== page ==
IVR Ensures the Validity of Foreign Elections

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When voters in Kenya and the Ukraine go to the polls this month, speech technologies from Angel.com will be there to make sure the elections run smoothly.

The International Republican Institute (IRI), a Washington-based independent, nonprofit, nonpartisan organization that sends delegates to foreign countries to observe elections and report on violations of fair election practices, will use Angel.com’s Virtual Call Center and IVR Survey applications to automate the reports that delegates file from the field in those countries. IRI first used the applications during local and presidential elections in Nigeria in mid-April.

The delegates, who are all volunteers, travel to designated countries to watch the polling stations open, and to look for any balloting process irregularities, like stuffing the ballot boxes, inconsistencies in counting, and harassment of voters. Prior to using the IVR system, they recorded their observations by hand in a notebook, which they turned in when they reached IRI’s headquarters within the country hours or even a day or so later. It typically took IRI at least two or three days after the polls closed to file its full evaluations.

During the Nigerian elections April 21, IRI fielded 59 delegates from China, Hungary, Poland, the United States, and a handful of African nations. They monitored more than 100 polling stations throughout the country, and reported what they saw to IRI’s leadership in real time through the IVR. Among the alleged irregularities they reported were underage voting, voter registration list errors, stuffed ballot boxes, group voting, party observers and police instructing individuals on how to vote, a lack of privacy for voting, insufficient or falsified results sheets, and early closings.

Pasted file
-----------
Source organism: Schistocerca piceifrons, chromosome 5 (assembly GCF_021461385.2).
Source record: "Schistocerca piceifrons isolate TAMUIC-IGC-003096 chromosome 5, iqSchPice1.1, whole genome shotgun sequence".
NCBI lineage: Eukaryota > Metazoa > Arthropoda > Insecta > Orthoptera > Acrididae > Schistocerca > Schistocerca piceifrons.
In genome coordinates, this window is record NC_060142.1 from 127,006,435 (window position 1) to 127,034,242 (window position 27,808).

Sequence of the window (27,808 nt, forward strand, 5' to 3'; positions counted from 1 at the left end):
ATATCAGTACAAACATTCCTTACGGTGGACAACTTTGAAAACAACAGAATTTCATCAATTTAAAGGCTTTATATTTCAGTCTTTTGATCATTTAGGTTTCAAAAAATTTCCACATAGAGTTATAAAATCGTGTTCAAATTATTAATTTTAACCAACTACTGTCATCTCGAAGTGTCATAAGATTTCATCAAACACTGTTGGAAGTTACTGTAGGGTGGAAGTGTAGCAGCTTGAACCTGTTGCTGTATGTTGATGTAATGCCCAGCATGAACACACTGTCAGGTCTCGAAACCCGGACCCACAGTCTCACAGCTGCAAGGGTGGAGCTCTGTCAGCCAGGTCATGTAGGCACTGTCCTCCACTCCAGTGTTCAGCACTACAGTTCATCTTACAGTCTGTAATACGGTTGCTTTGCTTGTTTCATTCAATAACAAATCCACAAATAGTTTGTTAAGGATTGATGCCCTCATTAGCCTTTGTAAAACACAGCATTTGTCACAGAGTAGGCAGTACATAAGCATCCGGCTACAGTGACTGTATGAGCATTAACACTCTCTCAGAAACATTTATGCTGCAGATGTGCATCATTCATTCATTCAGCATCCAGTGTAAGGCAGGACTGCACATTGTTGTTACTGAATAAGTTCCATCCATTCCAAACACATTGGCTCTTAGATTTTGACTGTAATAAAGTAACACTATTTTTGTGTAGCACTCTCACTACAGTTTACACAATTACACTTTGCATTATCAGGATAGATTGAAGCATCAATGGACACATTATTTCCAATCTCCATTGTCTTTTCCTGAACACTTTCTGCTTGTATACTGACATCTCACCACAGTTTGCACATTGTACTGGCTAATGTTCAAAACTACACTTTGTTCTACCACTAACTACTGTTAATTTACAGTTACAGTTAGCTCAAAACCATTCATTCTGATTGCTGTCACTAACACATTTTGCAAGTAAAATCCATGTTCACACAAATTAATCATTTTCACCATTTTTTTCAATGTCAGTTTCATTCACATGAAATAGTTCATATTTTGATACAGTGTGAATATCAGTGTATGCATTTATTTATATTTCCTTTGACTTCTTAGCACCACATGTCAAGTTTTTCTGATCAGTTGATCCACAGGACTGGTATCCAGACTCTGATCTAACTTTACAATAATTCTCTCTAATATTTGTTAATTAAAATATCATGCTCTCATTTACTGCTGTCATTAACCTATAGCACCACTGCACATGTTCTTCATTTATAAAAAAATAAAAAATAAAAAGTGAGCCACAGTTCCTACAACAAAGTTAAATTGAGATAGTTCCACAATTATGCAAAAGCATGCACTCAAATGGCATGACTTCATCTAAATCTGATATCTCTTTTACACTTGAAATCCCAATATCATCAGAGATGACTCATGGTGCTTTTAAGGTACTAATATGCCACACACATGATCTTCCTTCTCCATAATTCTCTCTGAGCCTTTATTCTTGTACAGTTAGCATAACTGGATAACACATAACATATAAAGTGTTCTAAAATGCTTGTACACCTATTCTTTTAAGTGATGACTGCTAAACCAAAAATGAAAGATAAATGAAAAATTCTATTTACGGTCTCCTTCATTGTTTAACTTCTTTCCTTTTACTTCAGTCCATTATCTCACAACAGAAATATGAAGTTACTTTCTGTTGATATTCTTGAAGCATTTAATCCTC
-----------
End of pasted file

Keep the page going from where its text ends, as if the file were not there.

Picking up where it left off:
Members of the IRI delegation, which was split into 17 teams, sent 92 calls through the IVR during the day, reporting those activities as they happened. "The biggest benefit of the Angel.com IVR is the benefit of real-time information. As reports in Nigeria poured in from across the country, we were immediately able to see what was happening throughout the region," says Shawn Bieghle, IRI’s director of information technology and telecommunications. "I could see all the data coming in live as the elections were going on, from our headquarters location in Abuja, Nigeria. By the time the polling stations closed in the evening, we had all the information we needed to file our reports and go to the press with our findings.

"It was quite interesting to watch information that used to take a day to a day-and-a-half to come in and be input now coming in live," he recalls.

Though Angel.com would have helped design, build, and deploy the IVR, Bieghle did it himself in two hours using Angel.com’s online Site Builder interface and toolkit. After figuring out what he wanted the call flow to be, he condensed the questions from the three-page written form and cut the entire reporting process down to eight questions.

"It was my first experience with IVR design, but the way Angel.com laid out the process was so logical and intuitive that it really was that easy to set up," he says. "A great advantage of Angel.com is the empowerment. The user-friendly and intuitive solution enabled me to easily create my own application.

"Now when delegates walk out of the polling station, they can pull out their satellite phones and call into the IVR to report the results. It asks for their team number, what polling station they were monitoring, and a series of other questions," Bieghle reports. If the prompts do not provide sufficient context, delegates have the option of leaving a voicemail to provide more details.